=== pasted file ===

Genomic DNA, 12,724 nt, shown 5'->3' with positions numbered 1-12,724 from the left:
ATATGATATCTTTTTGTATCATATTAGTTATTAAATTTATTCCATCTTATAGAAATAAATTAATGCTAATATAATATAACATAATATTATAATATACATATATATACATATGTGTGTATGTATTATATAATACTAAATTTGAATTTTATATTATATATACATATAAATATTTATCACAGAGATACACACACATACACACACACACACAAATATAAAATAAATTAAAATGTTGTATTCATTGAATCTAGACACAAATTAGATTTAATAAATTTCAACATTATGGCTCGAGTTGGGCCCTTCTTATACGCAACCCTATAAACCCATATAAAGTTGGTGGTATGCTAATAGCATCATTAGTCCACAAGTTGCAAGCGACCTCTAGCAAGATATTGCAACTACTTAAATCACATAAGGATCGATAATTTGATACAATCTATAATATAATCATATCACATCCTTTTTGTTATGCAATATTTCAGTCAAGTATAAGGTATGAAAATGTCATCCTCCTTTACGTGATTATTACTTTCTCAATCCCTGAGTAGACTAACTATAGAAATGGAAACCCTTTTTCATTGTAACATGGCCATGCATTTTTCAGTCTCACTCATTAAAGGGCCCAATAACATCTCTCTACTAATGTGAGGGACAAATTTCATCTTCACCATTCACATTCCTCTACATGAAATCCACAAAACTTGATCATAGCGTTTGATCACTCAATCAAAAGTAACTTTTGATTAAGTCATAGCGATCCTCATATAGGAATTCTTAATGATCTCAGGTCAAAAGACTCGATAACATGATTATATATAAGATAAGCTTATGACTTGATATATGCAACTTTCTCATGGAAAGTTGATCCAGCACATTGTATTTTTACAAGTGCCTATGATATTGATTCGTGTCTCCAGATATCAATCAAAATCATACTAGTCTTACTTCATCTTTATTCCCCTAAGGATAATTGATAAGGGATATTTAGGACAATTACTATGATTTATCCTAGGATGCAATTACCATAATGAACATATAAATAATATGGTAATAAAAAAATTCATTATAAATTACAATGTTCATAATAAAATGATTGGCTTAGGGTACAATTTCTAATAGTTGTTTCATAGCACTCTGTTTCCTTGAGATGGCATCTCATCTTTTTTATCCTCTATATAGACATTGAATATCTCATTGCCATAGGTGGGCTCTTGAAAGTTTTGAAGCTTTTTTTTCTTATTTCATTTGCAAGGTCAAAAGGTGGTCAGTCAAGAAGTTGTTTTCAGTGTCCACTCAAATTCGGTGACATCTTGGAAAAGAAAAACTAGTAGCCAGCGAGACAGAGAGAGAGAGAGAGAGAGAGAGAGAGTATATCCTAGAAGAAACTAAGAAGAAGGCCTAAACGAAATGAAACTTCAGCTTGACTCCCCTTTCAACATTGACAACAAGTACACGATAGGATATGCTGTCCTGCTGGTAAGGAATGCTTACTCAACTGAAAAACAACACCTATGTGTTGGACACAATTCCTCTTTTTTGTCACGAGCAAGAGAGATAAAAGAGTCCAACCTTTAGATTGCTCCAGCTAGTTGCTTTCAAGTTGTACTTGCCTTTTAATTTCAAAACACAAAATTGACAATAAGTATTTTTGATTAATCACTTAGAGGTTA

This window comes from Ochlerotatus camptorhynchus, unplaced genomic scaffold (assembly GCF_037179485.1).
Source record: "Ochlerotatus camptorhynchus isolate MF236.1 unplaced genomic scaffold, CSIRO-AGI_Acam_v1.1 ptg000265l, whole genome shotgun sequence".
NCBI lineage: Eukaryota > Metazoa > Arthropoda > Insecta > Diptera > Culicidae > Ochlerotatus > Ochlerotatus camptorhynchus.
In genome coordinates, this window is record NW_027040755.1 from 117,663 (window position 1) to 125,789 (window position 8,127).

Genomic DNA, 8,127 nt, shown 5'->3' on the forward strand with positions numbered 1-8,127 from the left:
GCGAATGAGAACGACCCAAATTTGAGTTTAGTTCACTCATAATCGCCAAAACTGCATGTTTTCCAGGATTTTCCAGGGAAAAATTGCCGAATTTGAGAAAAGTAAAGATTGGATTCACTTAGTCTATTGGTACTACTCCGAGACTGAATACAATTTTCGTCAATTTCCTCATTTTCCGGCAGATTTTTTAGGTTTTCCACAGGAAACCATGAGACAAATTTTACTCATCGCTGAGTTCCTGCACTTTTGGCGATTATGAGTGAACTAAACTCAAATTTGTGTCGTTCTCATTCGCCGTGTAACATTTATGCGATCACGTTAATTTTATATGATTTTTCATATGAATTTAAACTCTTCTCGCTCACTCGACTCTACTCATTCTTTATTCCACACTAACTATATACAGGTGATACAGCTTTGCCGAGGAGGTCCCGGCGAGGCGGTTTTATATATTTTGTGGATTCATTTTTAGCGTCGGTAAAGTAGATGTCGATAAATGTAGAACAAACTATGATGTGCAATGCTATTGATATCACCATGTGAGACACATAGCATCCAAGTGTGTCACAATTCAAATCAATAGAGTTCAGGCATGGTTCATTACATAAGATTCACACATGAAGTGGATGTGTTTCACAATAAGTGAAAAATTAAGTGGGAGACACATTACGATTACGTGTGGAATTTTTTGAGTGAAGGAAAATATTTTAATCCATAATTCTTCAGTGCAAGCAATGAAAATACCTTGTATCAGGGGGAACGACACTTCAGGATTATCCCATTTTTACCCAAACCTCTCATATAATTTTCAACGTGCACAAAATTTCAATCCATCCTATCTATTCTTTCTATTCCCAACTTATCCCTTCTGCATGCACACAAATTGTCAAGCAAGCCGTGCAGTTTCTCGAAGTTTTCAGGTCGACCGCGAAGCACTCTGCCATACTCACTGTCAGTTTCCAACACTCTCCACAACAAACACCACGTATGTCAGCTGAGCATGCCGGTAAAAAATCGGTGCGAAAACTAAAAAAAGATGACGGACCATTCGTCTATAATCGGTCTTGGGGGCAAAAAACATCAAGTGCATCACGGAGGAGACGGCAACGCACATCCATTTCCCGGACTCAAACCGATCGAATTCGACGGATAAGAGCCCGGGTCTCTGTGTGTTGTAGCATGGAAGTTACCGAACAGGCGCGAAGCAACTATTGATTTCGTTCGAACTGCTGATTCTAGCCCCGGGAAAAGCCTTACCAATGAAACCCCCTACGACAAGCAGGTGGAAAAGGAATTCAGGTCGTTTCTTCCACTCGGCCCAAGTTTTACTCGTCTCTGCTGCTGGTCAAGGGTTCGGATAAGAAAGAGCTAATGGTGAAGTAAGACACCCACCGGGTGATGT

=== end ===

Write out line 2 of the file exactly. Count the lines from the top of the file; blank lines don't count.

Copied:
ATATGATATCTTTTTGTATCATATTAGTTATTAAATTTATTCCATCTTATAGAAATAAATTAATGCTAATATAATATAACATAATATTATAATATACATATATATACATATGTGTGTATGTATTATATAATACTAAATTTGAATTTTATATTATATATACATATAAATATTTATCACAGAGATACACACACATACACACACACACACAAATATAAAATAAATTAAAATGTTGTATTCATTGAATCTAGACACAAATTAGATTTAATAAATTTCAACATTATGGCTCGAGTTGGGCCCTTCTTATACGCAACCCTATAAACCCATATAAAGTTGGTGGTATGCTAATAGCATCATTAGTCCACAAGTTGCAAGCGACCTCTAGCAAGATATTGCAACTACTTAAATCACATAAGGATCGATAATTTGATACAATCTATAATATAATCATATCACATCCTTTTTGTTATGCAATATTTCAGTCAAGTATAAGGTATGAAAATGTCATCCTCCTTTACGTGATTATTACTTTCTCAATCCCTGAGTAGACTAACTATAGAAATGGAAACCCTTTTTCATTGTAACATGGCCATGCATTTTTCAGTCTCACTCATTAAAGGGCCCAATAACATCTCTCTACTAATGTGAGGGACAAATTTCATCTTCACCATTCACATTCCTCTACATGAAATCCACAAAACTTGATCATAGCGTTTGATCACTCAATCAAAAGTAACTTTTGATTAAGTCATAGCGATCCTCATATAGGAATTCTTAATGATCTCAGGTCAAAAGACTCGATAACATGATTATATATAAGATAAGCTTATGACTTGATATATGCAACTTTCTCATGGAAAGTTGATCCAGCACATTGTATTTTTACAAGTGCCTATGATATTGATTCGTGTCTCCAGATATCAATCAAAATCATACTAGTCTTACTTCATCTTTATTCCCCTAAGGATAATTGATAAGGGATATTTAGGACAATTACTATGATTTATCCTAGGATGCAATTACCATAATGAACATATAAATAATATGGTAATAAAAAAATTCATTATAAATTACAATGTTCATAATAAAATGATTGGCTTAGGGTACAATTTCTAATAGTTGTTTCATAGCACTCTGTTTCCTTGAGATGGCATCTCATCTTTTTTATCCTCTATATAGACATTGAATATCTCATTGCCATAGGTGGGCTCTTGAAAGTTTTGAAGCTTTTTTTTCTTATTTCATTTGCAAGGTCAAAAGGTGGTCAGTCAAGAAGTTGTTTTCAGTGTCCACTCAAATTCGGTGACATCTTGGAAAAGAAAAACTAGTAGCCAGCGAGACAGAGAGAGAGAGAGAGAGAGAGAGAGAGTATATCCTAGAAGAAACTAAGAAGAAGGCCTAAACGAAATGAAACTTCAGCTTGACTCCCCTTTCAACATTGACAACAAGTACACGATAGGATATGCTGTCCTGCTGGTAAGGAATGCTTACTCAACTGAAAAACAACACCTATGTGTTGGACACAATTCCTCTTTTTTGTCACGAGCAAGAGAGATAAAAGAGTCCAACCTTTAGATTGCTCCAGCTAGTTGCTTTCAAGTTGTACTTGCCTTTTAATTTCAAAACACAAAATTGACAATAAGTATTTTTGATTAATCACTTAGAGGTTA